Priest – slaves surviving on raw plantains – perpetually flogged
17 November 1821
In 1817, the London Missionary Society sent John Smith to Demerara (now part of Guyana), with instructions to preach the word of God at a small chapel at Le Resouvenir. The posting was situated in an area where hundreds of slaves were employed on the surrounding coffee, cotton and sugar plantations. In one of several diary entries revealing the harsh conditions they faced, he noted on 17 November 1821: ‘Yesterday evening we had not more than 50 at chapel; indeed I cannot expect many more until the coffee and cotton are gathered in. The people have hardly any time to eat their food; they have none to cook it – eating for the most part raw yellow plantains. This would be bearable for a time, but to work at that rate and to be perpetually flogged, astonishes me that they submit to it.’1
Three years later, in August 1823, the slaves staged a largely non-violent rebellion, during which they locked up the plantation owners in their houses. A brutal crackdown swiftly followed with hundreds of slaves shot dead and many executed. Smith was arrested and the same diary entry was one of several presented at a court martial hearing as evidence that he was dangerously sympathetic towards the suffering of the slaves, and must have incited them to insurrection. Otherwise, how could simple uneducated slaves have organised an uprising against their masters ? Accordingly, he was sentenced to hang on 19 November; a royal pardon arriving too late to prevent his death in prison from tuberculosis or pneumonia on 6 February.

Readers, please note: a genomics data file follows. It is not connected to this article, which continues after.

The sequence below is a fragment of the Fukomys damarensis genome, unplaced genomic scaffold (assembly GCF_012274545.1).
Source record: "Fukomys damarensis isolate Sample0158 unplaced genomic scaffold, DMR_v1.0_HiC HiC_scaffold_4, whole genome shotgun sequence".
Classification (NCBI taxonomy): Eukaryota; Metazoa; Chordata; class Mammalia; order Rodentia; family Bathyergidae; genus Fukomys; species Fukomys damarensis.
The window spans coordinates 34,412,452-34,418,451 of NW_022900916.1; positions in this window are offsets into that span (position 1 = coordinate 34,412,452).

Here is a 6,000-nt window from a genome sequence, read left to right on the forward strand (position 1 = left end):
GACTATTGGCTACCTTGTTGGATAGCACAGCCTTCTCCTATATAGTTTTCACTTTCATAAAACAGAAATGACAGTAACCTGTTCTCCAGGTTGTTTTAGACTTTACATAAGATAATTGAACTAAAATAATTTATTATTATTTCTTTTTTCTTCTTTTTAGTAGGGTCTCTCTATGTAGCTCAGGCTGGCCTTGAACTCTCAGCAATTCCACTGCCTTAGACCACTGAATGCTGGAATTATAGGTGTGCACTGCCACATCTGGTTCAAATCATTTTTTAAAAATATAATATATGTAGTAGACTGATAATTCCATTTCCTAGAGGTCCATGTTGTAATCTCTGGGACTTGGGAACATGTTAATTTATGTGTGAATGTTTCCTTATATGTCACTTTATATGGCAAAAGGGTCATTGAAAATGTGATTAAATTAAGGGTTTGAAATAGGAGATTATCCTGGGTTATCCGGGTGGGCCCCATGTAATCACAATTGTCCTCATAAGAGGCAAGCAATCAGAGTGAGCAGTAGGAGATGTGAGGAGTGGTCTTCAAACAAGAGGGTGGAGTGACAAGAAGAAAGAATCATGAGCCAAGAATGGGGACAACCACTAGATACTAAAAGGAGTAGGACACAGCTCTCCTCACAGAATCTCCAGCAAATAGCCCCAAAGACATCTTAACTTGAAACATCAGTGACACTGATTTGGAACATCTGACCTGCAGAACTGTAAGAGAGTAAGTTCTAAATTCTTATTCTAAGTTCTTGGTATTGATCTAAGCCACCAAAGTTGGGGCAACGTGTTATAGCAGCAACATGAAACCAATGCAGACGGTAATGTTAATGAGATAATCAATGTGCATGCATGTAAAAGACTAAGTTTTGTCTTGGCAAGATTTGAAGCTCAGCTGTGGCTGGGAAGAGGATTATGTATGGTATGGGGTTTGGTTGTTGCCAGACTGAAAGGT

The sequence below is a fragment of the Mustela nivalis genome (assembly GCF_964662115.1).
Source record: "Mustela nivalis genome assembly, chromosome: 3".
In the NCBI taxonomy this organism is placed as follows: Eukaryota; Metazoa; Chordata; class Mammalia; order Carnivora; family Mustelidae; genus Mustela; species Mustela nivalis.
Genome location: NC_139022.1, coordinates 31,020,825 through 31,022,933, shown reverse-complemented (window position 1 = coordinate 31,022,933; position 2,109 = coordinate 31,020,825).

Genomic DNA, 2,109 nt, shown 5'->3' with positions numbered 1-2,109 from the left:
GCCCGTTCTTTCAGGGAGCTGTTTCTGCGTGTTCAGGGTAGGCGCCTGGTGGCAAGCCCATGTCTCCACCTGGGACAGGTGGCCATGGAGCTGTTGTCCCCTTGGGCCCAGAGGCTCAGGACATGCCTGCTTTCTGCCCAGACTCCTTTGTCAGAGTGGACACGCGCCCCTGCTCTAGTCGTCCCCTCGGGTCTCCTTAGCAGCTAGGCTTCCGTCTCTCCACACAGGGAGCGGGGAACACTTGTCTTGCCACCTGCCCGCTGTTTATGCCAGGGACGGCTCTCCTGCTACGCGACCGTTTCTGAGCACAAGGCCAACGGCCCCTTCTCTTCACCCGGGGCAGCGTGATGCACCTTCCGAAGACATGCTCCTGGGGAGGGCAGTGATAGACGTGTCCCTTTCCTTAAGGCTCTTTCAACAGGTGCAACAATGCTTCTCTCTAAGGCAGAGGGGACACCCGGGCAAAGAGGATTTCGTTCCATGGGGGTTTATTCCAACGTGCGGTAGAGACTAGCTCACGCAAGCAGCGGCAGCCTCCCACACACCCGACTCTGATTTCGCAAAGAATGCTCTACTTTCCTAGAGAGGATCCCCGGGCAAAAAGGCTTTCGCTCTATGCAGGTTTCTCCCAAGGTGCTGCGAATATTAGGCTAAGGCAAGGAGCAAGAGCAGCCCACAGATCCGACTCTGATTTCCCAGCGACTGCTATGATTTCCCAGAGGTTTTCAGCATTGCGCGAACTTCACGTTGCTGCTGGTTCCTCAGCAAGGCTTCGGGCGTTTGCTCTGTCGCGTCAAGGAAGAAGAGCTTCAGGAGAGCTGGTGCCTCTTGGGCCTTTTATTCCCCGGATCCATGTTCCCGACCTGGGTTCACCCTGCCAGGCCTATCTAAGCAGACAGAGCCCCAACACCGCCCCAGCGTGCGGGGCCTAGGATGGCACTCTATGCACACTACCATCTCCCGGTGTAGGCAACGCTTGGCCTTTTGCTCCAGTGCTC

- John Smith’s diary entry, 17 November 1821 cited in ‘Mr Smith the missionary,’ The Inverness Courier, 22 April 1824, p. 4.
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